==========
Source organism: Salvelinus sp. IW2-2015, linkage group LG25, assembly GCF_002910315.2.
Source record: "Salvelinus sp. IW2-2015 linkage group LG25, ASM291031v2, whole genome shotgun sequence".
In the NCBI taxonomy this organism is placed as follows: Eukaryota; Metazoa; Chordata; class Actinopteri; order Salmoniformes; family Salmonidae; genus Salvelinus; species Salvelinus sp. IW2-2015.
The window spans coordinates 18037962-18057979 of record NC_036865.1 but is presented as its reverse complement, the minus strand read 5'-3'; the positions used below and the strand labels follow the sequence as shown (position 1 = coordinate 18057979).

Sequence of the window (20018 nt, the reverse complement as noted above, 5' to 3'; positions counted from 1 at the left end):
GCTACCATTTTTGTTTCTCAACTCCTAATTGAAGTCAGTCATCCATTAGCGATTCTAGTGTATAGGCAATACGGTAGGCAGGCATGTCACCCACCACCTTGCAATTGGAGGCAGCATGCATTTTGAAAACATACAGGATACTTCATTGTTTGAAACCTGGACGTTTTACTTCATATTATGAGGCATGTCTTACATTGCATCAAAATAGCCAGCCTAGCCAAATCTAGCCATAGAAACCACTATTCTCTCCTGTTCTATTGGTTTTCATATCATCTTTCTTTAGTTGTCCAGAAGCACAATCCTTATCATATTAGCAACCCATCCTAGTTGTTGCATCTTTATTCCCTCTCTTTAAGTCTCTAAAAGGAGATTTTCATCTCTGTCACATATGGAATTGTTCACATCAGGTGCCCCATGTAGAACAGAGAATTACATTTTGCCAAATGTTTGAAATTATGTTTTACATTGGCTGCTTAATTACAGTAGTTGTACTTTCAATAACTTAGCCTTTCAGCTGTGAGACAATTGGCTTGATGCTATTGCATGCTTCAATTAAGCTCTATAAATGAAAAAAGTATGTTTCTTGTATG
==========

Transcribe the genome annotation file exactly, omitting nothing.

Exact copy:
Source organism: Salvelinus sp. IW2-2015, linkage group LG25, assembly GCF_002910315.2.
Source record: "Salvelinus sp. IW2-2015 linkage group LG25, ASM291031v2, whole genome shotgun sequence".
In the NCBI taxonomy this organism is placed as follows: Eukaryota; Metazoa; Chordata; class Actinopteri; order Salmoniformes; family Salmonidae; genus Salvelinus; species Salvelinus sp. IW2-2015.
The window spans coordinates 18037962-18057979 of record NC_036865.1 but is presented as its reverse complement, the minus strand read 5'-3'; the positions used below and the strand labels follow the sequence as shown (position 1 = coordinate 18057979).

Sequence of the window (20018 nt, the reverse complement as noted above, 5' to 3'; positions counted from 1 at the left end):
GCTACCATTTTTGTTTCTCAACTCCTAATTGAAGTCAGTCATCCATTAGCGATTCTAGTGTATAGGCAATACGGTAGGCAGGCATGTCACCCACCACCTTGCAATTGGAGGCAGCATGCATTTTGAAAACATACAGGATACTTCATTGTTTGAAACCTGGACGTTTTACTTCATATTATGAGGCATGTCTTACATTGCATCAAAATAGCCAGCCTAGCCAAATCTAGCCATAGAAACCACTATTCTCTCCTGTTCTATTGGTTTTCATATCATCTTTCTTTAGTTGTCCAGAAGCACAATCCTTATCATATTAGCAACCCATCCTAGTTGTTGCATCTTTATTCCCTCTCTTTAAGTCTCTAAAAGGAGATTTTCATCTCTGTCACATATGGAATTGTTCACATCAGGTGCCCCATGTAGAACAGAGAATTACATTTTGCCAAATGTTTGAAATTATGTTTTACATTGGCTGCTTAATTACAGTAGTTGTACTTTCAATAACTTAGCCTTTCAGCTGTGAGACAATTGGCTTGATGCTATTGCATGCTTCAATTAAGCTCTATAAATGAAAAAAGTATGTTTCTTGTATG